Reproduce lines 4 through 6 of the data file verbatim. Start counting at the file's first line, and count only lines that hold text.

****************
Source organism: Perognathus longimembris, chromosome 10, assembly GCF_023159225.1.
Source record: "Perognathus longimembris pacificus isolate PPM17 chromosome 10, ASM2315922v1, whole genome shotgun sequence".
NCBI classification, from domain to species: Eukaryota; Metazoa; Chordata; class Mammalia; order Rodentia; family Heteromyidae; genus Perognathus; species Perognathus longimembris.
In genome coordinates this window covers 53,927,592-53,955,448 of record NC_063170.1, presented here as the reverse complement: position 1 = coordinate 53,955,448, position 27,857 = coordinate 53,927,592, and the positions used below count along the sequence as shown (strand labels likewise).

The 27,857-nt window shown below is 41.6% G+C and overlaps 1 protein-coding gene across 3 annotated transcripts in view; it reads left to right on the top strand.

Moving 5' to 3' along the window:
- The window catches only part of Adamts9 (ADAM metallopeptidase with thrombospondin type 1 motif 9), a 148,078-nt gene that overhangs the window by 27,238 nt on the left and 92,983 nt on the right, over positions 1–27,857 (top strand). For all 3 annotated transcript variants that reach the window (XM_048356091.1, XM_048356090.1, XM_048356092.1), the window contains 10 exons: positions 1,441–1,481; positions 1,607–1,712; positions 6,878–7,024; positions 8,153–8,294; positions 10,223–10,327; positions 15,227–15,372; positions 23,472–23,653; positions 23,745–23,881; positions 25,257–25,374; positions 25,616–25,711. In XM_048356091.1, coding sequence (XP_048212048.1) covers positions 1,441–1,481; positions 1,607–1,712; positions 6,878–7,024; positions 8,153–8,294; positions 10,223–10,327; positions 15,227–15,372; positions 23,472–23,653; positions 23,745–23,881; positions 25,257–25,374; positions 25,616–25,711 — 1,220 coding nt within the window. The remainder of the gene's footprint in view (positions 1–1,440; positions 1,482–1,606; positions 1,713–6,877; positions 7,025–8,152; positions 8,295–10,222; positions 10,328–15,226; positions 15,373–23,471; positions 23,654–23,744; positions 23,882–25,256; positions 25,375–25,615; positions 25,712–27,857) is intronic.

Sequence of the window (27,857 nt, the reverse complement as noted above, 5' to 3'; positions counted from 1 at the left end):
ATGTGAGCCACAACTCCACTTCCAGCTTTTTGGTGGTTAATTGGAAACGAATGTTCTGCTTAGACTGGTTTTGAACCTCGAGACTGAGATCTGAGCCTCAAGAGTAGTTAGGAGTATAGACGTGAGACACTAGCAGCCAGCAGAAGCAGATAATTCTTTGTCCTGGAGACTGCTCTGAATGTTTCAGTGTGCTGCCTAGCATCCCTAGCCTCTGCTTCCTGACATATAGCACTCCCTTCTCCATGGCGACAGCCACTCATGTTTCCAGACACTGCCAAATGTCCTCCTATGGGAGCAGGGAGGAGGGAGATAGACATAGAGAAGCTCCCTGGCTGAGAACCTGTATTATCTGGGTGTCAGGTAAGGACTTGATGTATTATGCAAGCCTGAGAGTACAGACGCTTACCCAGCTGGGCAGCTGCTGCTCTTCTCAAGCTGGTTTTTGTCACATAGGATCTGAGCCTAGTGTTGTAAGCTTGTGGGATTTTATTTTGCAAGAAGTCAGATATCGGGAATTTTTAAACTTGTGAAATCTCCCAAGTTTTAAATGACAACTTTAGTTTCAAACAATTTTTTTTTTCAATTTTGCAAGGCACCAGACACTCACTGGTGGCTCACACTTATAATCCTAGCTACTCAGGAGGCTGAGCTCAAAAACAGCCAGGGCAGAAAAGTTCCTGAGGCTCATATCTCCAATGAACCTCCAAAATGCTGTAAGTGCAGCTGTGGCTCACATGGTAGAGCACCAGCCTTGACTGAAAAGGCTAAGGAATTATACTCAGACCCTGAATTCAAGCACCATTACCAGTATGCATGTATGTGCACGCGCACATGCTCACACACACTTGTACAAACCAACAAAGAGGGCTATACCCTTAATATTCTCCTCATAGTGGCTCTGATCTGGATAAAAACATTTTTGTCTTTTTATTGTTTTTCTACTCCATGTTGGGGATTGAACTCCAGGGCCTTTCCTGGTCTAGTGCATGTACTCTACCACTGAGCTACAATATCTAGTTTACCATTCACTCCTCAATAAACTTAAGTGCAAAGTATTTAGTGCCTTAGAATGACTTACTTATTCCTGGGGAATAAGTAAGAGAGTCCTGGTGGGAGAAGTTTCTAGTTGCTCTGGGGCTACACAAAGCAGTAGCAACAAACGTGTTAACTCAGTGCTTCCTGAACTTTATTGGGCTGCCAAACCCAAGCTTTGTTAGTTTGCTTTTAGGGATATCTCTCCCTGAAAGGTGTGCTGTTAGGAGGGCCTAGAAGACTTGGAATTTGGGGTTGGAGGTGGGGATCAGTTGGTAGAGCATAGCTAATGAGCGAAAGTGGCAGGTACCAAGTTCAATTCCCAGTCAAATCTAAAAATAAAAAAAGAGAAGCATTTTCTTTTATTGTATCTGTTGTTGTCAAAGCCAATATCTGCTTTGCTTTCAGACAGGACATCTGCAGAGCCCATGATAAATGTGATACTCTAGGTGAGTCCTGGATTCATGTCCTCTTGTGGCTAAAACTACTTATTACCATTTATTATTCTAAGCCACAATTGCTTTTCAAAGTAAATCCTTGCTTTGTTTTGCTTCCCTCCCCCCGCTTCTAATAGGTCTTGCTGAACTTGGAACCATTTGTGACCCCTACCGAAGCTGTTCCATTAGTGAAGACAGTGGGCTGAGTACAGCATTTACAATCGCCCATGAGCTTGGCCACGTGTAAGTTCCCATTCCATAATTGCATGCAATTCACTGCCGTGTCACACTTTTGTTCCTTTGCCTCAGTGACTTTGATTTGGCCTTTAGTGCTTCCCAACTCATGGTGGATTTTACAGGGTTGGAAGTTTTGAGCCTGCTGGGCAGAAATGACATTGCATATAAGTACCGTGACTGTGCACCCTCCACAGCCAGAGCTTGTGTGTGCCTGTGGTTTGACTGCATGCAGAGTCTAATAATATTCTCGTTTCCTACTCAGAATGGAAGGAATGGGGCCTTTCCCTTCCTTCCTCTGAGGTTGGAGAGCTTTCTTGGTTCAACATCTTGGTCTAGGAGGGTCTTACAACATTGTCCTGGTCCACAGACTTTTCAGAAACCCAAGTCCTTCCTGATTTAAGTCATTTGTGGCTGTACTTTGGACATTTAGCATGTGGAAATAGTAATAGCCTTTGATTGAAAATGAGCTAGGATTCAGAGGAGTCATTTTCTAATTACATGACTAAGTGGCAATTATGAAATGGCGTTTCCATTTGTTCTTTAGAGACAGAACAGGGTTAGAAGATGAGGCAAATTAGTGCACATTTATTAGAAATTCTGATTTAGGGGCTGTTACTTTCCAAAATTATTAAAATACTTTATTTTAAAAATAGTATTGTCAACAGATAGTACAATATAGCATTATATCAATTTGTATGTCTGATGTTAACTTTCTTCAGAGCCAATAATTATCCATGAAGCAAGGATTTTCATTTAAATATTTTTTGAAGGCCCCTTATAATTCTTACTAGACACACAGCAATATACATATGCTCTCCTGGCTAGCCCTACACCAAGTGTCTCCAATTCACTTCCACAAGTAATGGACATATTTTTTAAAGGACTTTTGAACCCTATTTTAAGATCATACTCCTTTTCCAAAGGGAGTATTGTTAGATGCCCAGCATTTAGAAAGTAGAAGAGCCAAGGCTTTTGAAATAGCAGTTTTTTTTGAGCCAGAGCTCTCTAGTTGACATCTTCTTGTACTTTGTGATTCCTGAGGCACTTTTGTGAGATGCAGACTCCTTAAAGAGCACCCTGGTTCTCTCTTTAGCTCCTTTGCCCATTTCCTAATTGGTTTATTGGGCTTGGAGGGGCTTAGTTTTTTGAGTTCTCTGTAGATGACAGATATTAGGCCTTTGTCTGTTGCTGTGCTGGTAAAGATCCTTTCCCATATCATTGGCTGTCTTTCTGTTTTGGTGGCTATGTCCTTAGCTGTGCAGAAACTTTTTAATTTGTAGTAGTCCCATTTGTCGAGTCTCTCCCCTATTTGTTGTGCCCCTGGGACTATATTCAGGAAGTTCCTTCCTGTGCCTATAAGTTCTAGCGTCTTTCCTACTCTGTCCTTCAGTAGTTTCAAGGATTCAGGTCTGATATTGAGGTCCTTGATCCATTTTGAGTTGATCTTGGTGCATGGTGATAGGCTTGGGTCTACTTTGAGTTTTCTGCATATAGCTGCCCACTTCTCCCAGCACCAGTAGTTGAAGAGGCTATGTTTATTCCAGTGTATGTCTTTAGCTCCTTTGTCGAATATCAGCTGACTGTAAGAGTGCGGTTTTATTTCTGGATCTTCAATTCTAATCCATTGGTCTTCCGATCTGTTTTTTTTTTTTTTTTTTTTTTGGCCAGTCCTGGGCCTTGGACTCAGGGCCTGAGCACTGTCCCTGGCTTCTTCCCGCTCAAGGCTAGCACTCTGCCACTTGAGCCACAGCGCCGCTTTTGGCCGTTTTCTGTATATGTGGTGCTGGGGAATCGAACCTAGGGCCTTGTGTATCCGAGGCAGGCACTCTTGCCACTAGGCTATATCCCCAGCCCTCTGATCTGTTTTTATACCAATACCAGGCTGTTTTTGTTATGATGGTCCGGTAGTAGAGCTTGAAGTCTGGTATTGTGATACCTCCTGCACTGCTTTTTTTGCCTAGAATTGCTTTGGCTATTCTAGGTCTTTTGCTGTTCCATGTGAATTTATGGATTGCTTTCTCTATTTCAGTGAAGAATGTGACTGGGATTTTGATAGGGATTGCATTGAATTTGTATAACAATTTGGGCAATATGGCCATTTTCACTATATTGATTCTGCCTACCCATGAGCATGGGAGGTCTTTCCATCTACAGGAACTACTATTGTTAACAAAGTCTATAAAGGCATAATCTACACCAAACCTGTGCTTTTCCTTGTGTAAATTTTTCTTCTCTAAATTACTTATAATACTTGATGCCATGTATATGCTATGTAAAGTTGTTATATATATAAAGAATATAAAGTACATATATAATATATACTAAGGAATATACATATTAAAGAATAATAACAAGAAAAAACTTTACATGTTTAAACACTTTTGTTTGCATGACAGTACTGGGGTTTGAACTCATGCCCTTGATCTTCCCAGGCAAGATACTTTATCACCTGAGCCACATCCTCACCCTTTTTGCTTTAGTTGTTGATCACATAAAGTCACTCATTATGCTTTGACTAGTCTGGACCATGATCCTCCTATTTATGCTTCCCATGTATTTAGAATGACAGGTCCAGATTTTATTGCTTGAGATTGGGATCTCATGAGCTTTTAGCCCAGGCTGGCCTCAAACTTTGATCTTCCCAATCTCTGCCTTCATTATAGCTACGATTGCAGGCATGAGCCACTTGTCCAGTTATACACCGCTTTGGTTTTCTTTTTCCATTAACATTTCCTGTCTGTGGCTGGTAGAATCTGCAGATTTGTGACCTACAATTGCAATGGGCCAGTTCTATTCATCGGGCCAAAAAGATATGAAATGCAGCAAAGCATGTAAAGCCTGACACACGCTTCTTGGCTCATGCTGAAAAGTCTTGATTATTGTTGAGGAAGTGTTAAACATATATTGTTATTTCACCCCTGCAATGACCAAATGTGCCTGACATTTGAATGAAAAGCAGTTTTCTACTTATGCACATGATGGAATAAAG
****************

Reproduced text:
In genome coordinates this window covers 53,927,592-53,955,448 of record NC_063170.1, presented here as the reverse complement: position 1 = coordinate 53,955,448, position 27,857 = coordinate 53,927,592, and the positions used below count along the sequence as shown (strand labels likewise).

The 27,857-nt window shown below is 41.6% G+C and overlaps 1 protein-coding gene across 3 annotated transcripts in view; it reads left to right on the top strand.

Moving 5' to 3' along the window: